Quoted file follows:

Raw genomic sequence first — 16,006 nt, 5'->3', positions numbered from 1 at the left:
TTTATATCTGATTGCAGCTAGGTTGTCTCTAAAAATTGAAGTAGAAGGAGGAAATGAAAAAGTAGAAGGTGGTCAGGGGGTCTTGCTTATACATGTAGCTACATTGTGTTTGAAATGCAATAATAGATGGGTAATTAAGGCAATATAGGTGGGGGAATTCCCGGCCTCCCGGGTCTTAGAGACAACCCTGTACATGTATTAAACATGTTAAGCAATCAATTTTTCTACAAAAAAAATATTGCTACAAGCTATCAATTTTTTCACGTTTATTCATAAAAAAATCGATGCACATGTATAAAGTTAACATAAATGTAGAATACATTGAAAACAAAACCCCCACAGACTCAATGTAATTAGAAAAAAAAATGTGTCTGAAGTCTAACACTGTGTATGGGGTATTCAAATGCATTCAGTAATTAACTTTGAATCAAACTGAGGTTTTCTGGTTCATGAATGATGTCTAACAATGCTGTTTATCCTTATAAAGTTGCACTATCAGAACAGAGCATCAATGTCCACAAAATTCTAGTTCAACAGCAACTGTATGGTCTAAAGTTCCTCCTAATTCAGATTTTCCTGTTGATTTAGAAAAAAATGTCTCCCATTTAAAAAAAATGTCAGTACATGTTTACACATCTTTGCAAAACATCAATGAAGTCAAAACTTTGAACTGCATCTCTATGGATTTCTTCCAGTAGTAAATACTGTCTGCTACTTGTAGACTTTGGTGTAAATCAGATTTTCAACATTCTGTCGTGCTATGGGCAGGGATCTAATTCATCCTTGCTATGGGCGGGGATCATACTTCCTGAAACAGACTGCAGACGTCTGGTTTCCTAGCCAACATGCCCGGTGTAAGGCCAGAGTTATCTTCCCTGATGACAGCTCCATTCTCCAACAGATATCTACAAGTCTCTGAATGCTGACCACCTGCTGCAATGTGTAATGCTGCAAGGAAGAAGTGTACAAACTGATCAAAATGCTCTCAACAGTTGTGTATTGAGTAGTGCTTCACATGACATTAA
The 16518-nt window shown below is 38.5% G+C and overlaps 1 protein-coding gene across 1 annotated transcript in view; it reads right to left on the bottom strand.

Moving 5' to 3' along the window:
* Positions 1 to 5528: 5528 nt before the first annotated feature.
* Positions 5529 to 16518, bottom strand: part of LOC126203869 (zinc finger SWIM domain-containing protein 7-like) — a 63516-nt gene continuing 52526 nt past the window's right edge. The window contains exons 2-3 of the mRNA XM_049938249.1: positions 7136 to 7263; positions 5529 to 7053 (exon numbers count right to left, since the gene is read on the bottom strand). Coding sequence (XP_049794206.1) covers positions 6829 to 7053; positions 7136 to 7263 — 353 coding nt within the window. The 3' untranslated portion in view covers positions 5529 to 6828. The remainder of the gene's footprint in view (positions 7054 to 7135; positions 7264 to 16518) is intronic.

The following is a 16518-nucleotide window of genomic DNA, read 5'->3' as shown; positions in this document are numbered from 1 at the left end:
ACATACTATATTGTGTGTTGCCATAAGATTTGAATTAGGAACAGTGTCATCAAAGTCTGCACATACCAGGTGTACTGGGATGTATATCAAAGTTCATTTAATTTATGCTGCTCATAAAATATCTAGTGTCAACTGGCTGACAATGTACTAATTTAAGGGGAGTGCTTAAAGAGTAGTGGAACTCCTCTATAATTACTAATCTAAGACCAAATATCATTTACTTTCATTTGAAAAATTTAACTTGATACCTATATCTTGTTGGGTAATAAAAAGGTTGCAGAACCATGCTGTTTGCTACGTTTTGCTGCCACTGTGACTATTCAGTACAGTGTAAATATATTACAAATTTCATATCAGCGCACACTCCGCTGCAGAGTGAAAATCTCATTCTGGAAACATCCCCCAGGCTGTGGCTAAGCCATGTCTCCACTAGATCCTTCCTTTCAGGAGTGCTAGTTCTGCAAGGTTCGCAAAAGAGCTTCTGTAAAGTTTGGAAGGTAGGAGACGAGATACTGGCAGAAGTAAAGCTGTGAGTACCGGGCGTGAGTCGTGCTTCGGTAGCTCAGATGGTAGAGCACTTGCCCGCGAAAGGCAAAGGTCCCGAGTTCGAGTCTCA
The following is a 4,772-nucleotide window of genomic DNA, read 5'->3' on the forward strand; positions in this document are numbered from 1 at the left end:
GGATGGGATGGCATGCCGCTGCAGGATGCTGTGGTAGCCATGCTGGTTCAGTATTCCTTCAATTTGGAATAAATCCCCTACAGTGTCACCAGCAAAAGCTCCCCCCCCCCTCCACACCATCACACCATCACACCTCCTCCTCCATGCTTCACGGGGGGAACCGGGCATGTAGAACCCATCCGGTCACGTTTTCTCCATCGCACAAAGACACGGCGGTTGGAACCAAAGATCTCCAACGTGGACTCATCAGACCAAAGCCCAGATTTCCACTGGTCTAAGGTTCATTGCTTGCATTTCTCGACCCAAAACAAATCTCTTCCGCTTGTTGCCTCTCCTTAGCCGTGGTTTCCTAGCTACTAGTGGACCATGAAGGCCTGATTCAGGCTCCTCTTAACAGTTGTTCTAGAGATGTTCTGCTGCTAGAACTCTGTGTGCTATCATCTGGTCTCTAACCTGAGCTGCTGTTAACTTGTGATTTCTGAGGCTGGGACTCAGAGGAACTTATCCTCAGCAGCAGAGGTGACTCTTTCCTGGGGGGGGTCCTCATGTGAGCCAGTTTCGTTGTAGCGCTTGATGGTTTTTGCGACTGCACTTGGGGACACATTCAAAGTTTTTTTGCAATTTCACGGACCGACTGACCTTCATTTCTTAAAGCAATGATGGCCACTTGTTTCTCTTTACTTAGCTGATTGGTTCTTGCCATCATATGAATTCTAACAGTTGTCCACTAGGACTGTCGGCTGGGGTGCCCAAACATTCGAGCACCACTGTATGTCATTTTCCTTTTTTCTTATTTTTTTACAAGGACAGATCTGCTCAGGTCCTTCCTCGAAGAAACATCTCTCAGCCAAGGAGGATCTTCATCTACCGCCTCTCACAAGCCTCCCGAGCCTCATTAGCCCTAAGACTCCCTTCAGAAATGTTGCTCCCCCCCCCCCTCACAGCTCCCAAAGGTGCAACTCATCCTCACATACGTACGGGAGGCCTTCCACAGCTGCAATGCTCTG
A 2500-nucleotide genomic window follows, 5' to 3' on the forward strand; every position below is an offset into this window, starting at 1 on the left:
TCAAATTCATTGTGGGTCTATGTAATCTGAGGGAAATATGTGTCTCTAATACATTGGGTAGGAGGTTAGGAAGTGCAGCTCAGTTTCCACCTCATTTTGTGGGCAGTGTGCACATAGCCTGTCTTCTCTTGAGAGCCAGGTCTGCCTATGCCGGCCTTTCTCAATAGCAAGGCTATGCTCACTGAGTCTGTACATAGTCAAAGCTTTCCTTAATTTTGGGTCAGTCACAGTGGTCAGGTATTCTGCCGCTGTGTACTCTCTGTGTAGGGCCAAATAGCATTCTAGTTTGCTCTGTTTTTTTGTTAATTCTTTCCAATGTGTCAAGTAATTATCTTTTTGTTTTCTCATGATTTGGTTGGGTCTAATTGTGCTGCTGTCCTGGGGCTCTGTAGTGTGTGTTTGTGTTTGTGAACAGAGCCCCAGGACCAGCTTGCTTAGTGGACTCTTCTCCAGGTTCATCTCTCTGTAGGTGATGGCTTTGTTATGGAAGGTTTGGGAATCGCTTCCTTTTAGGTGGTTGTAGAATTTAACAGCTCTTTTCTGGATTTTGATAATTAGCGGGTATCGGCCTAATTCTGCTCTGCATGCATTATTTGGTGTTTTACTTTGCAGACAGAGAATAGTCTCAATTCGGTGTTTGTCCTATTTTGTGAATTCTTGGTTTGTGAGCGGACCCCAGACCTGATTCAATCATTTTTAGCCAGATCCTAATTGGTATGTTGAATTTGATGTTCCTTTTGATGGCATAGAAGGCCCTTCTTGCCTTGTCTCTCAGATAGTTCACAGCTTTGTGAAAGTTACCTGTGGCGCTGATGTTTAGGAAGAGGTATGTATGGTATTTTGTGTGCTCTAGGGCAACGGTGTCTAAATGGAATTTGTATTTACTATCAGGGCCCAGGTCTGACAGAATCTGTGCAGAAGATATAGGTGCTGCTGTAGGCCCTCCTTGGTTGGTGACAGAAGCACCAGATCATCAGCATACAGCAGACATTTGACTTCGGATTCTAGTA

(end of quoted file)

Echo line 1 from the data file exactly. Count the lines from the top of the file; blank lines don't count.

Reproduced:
Raw genomic sequence first — 16,006 nt, 5'->3', positions numbered from 1 at the left: